The 90-minute film will be followed by a panel discussion led by Linda Dietrick, editor of The 2020 Prairie Garden “Inspired by Nature.” The panelists are:
Carla Zelmer, biology instructor and manager of the Buller Greenhouse at the University of Manitoba;  Chris Penner, restoration ecologist with the landscape firm Scatliffe Miller Murray; and Aimee McDonald, owner of the native plant nursery Prairie Flora in Teulon, Manitoba.

Gardening Garage & Bake Sale

Let’s celebrate the start of Spring!
Are you cleaning up your garage – or downsizing your house?

Donate your gently-used garden-related items to the MMGA Garden Garage Sale! We will accept tools, equipment, books, magazines, garden ornaments, planters, etc

And what is a Garage Sale without a Bake Sale? Do you like to bake? Why not donate some of your specialities (well wrapped and labelled, of course).

Or do you have a plant specialty, that you want to share, either through demonstration or for sale?

There will also be a limited number of tables available for members and garden vendors. Tables for MMGA members are free, tables for non-members, groups -$15.

Any questions, or to reserve a table, contact Shelley at 257-1327 or

Veggie Garden Remix – Niki Jabbour

Niki Jabbour is the award-winning author of three books and in demand speaker on unique vegetable growing methods you do not want to miss.
Grow your garden better learning from experienced vegetable gardener Niki Jabbour, and best-selling, award-winning author of Veggie Garden Remix. Jabbour specializes in growing delicious herbs and vegetables with international flavours and utilizes clever planting techniques
Veggie Garden Remix explores how gardeners can diversify the crops they grow.

Niki Jabbour is the award-winning author of three books – The Year Round Vegetable Gardener , Groundbreaking Food Gardens, and Veggie Garden Remix. Niki is the winner of the 2019 American Horticultural Society Book Award, winner of the Gold Book Award from GardenComm, and winner of the 2019 Silver Award from Taste Canada. She writes for magazines like Fine Gardening, Horticulture, and Birds & Blooms. An demand speaker, offering seminars and keynotes at events, shows, societies, and greenhouses across North America such as the Canada Blooms, Northwest Flower & Garden Show, The Philadelphia Flower Show, and The Boston Flower Show. Niki has hosted and executive produced her radio show, The Weekend Gardener which airs on News 95.7 FM in Halifax as well as online. For her broadcasting work, Niki won the 2015 Gold Award from GardenComm as ‘Best On-Air Talent’. Niki is very active on Instagram, Facebook and Twitter. Niki gardens in her twenty raised-bed vegetable garden in Halifax, Nova Scotia growing an eclectic mixture of popular vegetables including unique heirloom varieties, and crops from around the world like cucamelons, snake gourds, and za’atar

Niki quotes: “Vegetable gardening is huge right now, it’s a huge trend, and a lot of people are growing their own food in containers, raised beds, and in ground gardens.”

Come and learn Niki’s many unique gardening methods and unusual vegetables that she grows in her raised-bed gardens.

Unfortunately the Niki Jabbour event has been cancelled.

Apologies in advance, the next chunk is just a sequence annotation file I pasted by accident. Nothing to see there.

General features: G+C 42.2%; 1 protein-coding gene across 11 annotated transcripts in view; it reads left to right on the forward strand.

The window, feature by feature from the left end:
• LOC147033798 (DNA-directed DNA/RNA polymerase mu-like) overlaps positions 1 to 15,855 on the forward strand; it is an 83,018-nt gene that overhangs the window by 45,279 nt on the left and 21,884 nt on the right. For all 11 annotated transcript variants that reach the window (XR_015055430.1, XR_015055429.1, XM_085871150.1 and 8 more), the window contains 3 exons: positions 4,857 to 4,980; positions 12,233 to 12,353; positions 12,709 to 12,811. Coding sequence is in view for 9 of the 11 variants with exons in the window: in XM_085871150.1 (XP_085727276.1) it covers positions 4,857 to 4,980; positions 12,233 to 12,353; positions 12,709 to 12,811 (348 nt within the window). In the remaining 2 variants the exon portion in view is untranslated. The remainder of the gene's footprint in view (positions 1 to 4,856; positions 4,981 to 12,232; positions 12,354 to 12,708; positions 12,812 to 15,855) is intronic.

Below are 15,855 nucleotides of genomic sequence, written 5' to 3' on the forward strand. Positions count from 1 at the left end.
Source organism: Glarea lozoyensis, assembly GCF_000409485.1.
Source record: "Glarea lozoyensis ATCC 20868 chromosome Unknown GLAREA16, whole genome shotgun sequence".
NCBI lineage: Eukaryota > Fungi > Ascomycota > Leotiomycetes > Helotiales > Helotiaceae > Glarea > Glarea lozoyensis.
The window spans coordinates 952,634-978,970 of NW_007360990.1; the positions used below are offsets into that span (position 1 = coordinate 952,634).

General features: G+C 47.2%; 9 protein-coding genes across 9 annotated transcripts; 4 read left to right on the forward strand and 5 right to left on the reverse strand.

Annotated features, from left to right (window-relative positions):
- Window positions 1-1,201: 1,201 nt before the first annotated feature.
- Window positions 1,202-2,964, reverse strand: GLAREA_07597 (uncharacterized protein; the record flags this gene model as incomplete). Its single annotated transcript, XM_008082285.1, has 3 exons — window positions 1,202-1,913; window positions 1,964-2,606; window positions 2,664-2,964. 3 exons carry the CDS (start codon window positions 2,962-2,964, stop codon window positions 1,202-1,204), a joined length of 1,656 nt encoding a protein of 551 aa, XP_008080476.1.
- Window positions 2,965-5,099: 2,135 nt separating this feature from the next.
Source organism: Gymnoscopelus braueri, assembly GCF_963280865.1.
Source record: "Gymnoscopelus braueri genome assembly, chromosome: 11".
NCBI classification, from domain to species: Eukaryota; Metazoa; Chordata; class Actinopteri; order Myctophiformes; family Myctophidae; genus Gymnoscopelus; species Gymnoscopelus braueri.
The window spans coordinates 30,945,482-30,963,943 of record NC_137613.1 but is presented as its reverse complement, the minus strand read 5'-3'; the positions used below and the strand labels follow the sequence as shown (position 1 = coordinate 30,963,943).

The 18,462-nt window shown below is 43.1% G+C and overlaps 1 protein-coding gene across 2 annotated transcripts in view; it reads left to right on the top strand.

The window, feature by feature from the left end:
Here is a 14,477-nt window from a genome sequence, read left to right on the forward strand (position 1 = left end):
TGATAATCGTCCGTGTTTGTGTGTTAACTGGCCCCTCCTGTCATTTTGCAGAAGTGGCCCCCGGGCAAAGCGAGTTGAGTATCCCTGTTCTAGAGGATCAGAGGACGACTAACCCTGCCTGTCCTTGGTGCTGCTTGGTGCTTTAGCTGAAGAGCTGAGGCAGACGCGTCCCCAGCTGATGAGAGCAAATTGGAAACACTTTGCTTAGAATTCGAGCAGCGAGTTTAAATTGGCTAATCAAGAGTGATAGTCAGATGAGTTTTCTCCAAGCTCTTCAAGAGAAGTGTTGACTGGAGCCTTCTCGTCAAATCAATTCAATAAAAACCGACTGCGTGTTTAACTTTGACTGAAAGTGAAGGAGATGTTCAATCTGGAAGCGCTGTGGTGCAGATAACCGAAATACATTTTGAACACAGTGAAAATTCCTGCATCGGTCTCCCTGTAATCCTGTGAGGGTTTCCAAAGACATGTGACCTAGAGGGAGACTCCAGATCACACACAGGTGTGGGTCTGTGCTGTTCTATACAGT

Thank you to all who purchased tickets and for your support for this event and others that we organize!
All monies from ticket purchases will be refunded as soon as possible. Thank you for your understanding and patience!

Gardening Saturday

Steinbach and Area Garden Club – ‘Come Grow with Us’

Here at the Steinbach and Area Garden Club, we are excited about our special Manitoba 150 “Come Grow with Us” Event that we are hosting on
Saturday, April 18. This event will include presentations by local gurus, a keynote presentation by Lyndon Penner, an opportunity to have questions answered by seasoned gardeners, etc. The Opening Ceremony will include the unveiling of a Regal Celebration Maple Tree that we will be planting at the Mennonite Heritage Village to commemorate Manitoba’s 150 Anniversary and a special presentation honoring Fred Kaita whose work over the last 70 years has added so much beauty to public gardens in South East Manitoba .You will recall that Fred Kaita was a founding member of the Steinbach and Area Garden Club.

We are delighted to be partnering with our South East Artists Group to hold a special Manitoba 150 Art Exhibit titled “Gardens Through the Eyes of an Artist” during our event. Twelve artists from south east Manitoba will be exhibiting their art works that have been inspired by gardens they have seen. As well, one of the artists will be working on a painting in progress during the event

Sustainability Gardening – MMGA Education Event

Sustainability Gardening
MMGA’s Annual Education Event

Saturday, January 18, 2020, 10am – 12pm
Canadian Mennonite University South Campus Conference Room
600 Shaftesbury Blvd, Winnipeg, MB R3P 2N2

All are Welcome!
Non-members: $5.00 at the door
Members: Free

Rod Kueneman and Tiffany Grenkow are presenting a fascinating discussion on food security, techniques for building healthy soil, and delicious edibles that you can grow in your garden.

Rod Kueneman and Tiffany Grenkow are garden stewards for the food forest at Sustainable South Osborne Community Co-operative (SSOCC). Located at 250 Churchill Dr., the fruit orchards and network of riverside garden plots near Riverview Health Centre are models of efficiencies.

Gardening for a Lifetime – How to Garden Wiser as You Grow Older

By Sydney Eddison, Timber Press, 2011

A Book Review by Lenore Linton, Master Gardener

Sydney Eddison is a garden writer who has lived and gardened in Newtown Connecticut [zone 6b] since 1961. By 2004 both the author and her husband were experiencing health problems which made gardening more challenging but they were not ready to leave their well-loved home and garden. In Gardening for a Lifetime she explores the options available to older gardeners, especially those wishing to stay put. However, this book is not just for 80 year olds; there is much in it for busy younger gardeners who have work and family responsibilities.